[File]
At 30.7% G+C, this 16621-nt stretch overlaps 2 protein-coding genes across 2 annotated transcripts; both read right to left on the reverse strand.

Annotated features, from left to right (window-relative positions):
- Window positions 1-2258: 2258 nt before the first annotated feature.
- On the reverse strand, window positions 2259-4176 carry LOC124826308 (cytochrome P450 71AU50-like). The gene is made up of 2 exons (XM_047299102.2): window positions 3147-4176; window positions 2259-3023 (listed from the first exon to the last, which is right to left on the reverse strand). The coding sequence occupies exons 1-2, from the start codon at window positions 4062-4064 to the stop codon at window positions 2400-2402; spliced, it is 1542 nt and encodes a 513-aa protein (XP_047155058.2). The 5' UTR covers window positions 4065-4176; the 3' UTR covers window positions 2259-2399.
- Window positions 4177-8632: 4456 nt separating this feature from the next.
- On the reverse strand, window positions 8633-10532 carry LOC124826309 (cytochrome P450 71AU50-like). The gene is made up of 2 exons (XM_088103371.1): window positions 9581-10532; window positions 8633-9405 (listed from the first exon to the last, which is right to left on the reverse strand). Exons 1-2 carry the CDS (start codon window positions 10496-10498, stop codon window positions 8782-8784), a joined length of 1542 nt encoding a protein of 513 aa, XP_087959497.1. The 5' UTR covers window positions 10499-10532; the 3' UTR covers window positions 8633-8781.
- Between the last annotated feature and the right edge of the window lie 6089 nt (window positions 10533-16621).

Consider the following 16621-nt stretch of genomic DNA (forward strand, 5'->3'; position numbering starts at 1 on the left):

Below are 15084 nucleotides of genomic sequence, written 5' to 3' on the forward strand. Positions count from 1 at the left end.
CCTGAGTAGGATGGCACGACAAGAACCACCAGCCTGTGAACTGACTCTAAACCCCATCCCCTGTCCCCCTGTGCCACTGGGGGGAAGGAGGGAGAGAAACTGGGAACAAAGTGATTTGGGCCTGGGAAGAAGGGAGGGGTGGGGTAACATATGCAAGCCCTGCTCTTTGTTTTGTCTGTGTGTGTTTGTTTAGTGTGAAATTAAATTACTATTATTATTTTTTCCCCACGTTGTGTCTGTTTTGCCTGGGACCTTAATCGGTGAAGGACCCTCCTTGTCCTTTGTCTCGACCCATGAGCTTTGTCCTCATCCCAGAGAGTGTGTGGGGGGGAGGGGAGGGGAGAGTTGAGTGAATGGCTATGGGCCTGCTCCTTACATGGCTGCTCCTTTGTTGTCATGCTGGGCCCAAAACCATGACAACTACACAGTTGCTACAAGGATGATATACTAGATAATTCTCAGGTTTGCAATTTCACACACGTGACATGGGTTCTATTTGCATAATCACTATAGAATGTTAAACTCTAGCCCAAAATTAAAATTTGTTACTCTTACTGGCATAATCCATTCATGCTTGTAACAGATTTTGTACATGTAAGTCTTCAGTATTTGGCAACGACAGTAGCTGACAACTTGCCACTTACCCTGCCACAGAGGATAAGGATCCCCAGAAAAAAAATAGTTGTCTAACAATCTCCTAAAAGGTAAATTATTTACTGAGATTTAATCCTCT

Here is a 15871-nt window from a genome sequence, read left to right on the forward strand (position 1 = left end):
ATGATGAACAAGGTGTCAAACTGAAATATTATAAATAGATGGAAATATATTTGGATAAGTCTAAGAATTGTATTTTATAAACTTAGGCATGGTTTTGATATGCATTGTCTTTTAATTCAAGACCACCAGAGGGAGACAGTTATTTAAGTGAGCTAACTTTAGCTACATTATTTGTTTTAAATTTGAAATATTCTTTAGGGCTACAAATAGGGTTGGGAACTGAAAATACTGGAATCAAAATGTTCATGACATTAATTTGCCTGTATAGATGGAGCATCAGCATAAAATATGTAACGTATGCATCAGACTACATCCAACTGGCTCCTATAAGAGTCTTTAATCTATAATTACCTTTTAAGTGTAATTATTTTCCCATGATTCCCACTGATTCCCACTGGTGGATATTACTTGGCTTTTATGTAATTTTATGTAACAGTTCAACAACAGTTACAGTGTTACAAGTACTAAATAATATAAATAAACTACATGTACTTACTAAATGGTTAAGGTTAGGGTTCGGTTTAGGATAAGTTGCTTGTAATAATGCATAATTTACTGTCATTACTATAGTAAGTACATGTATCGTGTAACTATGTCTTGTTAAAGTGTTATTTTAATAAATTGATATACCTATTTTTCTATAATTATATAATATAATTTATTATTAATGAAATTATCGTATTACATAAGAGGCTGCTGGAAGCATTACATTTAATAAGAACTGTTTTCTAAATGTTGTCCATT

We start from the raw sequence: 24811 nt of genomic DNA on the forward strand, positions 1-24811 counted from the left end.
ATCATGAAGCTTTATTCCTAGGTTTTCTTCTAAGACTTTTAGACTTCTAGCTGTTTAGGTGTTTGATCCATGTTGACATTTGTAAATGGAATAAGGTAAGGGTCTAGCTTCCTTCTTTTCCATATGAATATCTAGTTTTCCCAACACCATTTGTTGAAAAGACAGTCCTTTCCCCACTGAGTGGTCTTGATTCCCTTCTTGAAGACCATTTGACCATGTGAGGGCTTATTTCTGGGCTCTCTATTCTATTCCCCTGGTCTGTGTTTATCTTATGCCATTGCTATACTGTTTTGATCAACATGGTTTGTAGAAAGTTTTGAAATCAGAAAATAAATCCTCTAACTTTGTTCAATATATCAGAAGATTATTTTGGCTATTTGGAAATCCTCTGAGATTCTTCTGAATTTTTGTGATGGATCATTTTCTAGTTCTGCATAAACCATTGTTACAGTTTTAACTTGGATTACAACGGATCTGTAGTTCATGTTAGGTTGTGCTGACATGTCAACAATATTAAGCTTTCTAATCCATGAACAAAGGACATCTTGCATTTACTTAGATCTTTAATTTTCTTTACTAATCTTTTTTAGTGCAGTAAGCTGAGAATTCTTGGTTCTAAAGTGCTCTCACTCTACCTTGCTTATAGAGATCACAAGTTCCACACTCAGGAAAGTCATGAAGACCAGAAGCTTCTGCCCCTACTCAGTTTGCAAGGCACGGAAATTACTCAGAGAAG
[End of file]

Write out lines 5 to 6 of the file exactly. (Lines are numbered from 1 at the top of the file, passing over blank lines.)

- Window positions 4177-8632: 4456 nt separating this feature from the next.
- On the reverse strand, window positions 8633-10532 carry LOC124826309 (cytochrome P450 71AU50-like). The gene is made up of 2 exons (XM_088103371.1): window positions 9581-10532; window positions 8633-9405 (listed from the first exon to the last, which is right to left on the reverse strand). Exons 1-2 carry the CDS (start codon window positions 10496-10498, stop codon window positions 8782-8784), a joined length of 1542 nt encoding a protein of 513 aa, XP_087959497.1. The 5' UTR covers window positions 10499-10532; the 3' UTR covers window positions 8633-8781.